Sticks and Stones (on Beauty that Speaks)

I woke up early on the morning I was scheduled to preach and drove to the spacious, wooded park a few blocks from our house.  In preparation for speaking on the story of Elijah’s widow, I wanted to gather enough sticks to spread across a make-shift altar space, creating a tableau of sorts with a children’s book I planned to read and a small tree.  

I was planning to speak about hope, but not the kind that soars.
I wanted to talk about the kind of hope that shows up among the sticks and stones of our lives, the few drops of oil and crumbs of flour; the kind of hope that dwells in the dried out, broken places and is only found in the looking.  

Pulling up and parking, though, I noticed a peculiar absence of branches, even in the most likely places, under the old stately trees at one end of the park.  But I got out anyway and started wandering around, my head bowed, scanning the ground for useable materials.  

Once I really started looking, I saw sticks everywhere and dressed in my Sunday best, I bent and gathered a good armful.  Arriving at church, I spread a table cloth on a long folding table and laid out my wares.  The Carrot Seed, by Ruth Krauss stood on a small wooden stand and behind it the avocado tree planted from a seed my husband salvaged from the compost bin.  

Taking the sticks out slowly I dropped them gently onto the table, making a good old mess and letting more than a few tumble to the ground.  Bits of bark scattered and clinging leaves drifted gently to the floor.  
There wasn’t anything beautiful about those sticks, not in a conventional sense.  

But there was a strange beauty in their brokenness, a beauty in the way they captured the way so many of us feel in hopeless times – dried up, broken and emptied of life. 

I imagined that for some in my congregation that day, hope was like a seed, small and expectant, and for others perhaps it was like a tree, sprouting and green.  But for others yet, I imagined that hope felt brittle and barren like it must have for Elijah’s widow who hunted and pecked along the ground, gathering just enough sticks to cook one last meal.  

I’m not sure if those sticks spoke to anyone that day, but they spoke to me.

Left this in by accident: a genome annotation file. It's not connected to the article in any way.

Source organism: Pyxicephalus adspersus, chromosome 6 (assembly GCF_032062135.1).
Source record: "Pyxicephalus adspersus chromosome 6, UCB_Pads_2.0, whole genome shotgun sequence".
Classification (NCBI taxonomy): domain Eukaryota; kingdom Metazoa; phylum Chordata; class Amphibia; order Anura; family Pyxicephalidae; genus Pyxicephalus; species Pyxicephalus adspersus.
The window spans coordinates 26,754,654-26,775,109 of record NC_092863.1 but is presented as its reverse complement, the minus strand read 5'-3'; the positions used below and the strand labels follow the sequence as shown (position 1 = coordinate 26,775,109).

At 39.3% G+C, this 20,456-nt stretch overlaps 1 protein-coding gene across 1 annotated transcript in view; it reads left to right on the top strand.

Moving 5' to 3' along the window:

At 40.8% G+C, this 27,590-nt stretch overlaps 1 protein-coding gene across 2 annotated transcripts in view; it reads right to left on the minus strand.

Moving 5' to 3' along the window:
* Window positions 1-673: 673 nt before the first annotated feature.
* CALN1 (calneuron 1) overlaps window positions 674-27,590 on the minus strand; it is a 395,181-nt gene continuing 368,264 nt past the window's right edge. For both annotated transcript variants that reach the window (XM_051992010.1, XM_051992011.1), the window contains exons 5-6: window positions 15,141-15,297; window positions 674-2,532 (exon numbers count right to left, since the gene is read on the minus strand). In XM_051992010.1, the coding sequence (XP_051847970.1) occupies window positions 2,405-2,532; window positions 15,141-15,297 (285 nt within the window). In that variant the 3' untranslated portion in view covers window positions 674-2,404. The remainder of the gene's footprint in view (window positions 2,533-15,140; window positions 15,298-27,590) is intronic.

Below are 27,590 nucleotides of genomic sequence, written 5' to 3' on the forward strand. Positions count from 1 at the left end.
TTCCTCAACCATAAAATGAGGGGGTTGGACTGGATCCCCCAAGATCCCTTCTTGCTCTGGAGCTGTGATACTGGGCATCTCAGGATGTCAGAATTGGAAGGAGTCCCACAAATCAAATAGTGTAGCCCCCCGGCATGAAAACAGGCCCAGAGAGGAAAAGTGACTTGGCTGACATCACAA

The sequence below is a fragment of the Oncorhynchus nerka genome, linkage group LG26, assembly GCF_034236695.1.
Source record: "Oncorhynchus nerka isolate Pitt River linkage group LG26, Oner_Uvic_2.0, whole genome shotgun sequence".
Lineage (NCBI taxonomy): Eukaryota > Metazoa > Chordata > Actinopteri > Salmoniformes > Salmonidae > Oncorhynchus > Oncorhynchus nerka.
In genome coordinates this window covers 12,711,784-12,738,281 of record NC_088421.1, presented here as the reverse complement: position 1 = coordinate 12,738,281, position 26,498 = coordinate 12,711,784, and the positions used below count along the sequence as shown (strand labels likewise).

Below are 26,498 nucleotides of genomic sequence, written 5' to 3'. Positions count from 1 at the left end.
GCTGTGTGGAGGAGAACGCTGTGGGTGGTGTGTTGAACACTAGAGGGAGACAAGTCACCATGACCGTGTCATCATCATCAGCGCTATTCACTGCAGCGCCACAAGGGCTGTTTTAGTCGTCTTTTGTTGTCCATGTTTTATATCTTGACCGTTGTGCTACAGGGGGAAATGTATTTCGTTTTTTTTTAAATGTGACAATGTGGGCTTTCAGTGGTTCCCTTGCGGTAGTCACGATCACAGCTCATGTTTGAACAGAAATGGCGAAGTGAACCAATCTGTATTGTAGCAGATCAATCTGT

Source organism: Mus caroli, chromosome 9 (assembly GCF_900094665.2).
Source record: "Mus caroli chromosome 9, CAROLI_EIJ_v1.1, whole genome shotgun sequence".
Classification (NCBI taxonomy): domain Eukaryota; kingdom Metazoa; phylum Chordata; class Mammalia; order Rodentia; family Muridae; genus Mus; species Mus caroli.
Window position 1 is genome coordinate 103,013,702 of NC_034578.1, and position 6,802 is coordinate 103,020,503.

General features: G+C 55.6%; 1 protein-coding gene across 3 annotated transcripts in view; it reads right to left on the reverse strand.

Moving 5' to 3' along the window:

They reminded me that when words fail, beauty speaks, even the strange, stark beauty of broken, barren things.  Proclamation occurs, not just in the form of words and ideas, but also in images and icons, tangible expressions of our flesh and blood, bread and wine existence.  

So when I speak, I bring along my box of props.  I hand out colored play-doh and stones for writing on with permanent ink, I press a packet of wildflower seeds into every hand that reaches and leave piles of sleeping flower bulbs as images of resurrection on Easter morning.  

In this way I practice what I’ve learned and remind myself as well, that the word indeed was Word among us, but it also came in flesh and when words fail to find entry through fallow ears, then maybe some bit of truth wrapped in the form of beauty may still break in through hands and eyes and hearts.  

 This post is a reflection on the topic of "Creating Beauty at Work."  Interested in reading more?  Check out Shelly Miller's post An Apologetic on Beauty @ Redemption's Beauty.

Or visit The High Calling website to visit other posts on the topic: Other High Calling Posts on Creating Beauty at Work.

Also linking with Playdates With God.


  1. When words fail beauty speaks . . . this is often true in my life. Thanks for sharing about my story at The High Calling, appreciate you Kelly.

    1. Thanks, Shelly. It's a good conversation and a good reminder for me when I can tend to be a little to "practical." Little touches of beauty have been feeding me during these months in this un-lovely apartment.

  2. The Creation shouts at us about the glory and love of God.

    1. Yes, I thought about Psalm 19 when I was writing this.

  3. Beautiful, Kelly. Thank you. I couldn't find Shelly at THC - I always struggle to find my way around over there!

    1. I do too, Diana! I should've said her essay is on the second page of community essays. I don't really understand how to navigate not just the website, but the community there (ie. how to participate), but that's ok. Thanks for stopping by Diana. I hope you're feeling better soon (foot-wise).